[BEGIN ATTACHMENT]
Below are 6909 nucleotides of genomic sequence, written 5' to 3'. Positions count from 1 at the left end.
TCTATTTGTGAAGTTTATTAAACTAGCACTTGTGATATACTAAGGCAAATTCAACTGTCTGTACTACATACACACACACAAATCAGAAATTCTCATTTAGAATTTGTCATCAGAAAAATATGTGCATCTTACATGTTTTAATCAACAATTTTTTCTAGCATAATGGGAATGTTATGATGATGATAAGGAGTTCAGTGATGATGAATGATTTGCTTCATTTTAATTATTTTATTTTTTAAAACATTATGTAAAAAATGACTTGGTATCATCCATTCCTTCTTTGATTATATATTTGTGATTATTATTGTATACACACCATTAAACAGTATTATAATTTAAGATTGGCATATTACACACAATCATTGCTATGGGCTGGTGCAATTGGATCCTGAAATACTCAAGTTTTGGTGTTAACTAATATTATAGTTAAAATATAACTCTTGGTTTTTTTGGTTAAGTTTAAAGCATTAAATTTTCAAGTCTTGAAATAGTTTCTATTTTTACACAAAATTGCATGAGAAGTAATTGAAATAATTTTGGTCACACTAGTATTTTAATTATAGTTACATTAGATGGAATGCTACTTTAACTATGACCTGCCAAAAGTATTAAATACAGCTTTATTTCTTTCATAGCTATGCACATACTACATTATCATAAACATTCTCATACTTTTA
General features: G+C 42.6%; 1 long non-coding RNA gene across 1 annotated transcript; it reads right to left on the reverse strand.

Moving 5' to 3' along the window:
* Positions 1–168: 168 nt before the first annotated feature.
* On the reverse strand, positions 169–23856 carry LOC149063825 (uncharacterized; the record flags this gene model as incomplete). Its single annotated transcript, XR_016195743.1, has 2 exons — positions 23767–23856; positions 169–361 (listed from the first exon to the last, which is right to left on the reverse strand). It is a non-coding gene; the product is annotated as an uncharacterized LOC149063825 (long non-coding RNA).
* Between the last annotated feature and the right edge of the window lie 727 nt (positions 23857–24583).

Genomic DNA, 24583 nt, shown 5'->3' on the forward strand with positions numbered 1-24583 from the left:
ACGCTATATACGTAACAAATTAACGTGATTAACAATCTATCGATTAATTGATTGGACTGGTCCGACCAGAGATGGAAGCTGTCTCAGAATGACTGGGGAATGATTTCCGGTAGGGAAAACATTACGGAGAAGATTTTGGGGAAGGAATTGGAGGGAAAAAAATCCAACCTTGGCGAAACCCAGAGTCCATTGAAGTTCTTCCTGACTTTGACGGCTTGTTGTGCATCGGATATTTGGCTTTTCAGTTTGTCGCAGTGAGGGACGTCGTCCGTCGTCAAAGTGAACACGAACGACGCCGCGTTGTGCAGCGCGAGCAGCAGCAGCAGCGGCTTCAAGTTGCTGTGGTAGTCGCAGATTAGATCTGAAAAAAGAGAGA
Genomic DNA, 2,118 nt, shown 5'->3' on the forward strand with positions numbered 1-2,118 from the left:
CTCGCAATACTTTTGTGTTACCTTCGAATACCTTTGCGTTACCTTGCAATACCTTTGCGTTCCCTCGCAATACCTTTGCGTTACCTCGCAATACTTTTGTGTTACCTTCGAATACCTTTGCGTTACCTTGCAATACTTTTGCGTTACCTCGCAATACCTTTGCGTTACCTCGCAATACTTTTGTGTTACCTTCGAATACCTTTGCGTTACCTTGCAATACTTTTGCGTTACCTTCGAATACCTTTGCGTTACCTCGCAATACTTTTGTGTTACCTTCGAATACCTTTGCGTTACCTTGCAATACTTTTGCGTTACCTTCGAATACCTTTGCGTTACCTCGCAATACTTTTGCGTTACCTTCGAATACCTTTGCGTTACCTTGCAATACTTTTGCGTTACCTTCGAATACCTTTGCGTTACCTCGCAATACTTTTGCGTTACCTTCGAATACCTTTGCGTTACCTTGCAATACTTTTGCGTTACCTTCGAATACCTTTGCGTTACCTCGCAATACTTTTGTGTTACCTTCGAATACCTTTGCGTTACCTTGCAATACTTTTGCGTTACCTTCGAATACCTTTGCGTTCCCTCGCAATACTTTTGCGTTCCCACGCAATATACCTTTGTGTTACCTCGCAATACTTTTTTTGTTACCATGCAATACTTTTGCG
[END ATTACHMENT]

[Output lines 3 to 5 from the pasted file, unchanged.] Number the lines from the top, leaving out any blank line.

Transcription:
General features: G+C 42.6%; 1 long non-coding RNA gene across 1 annotated transcript; it reads right to left on the reverse strand.

Moving 5' to 3' along the window:
* Positions 1–168: 168 nt before the first annotated feature.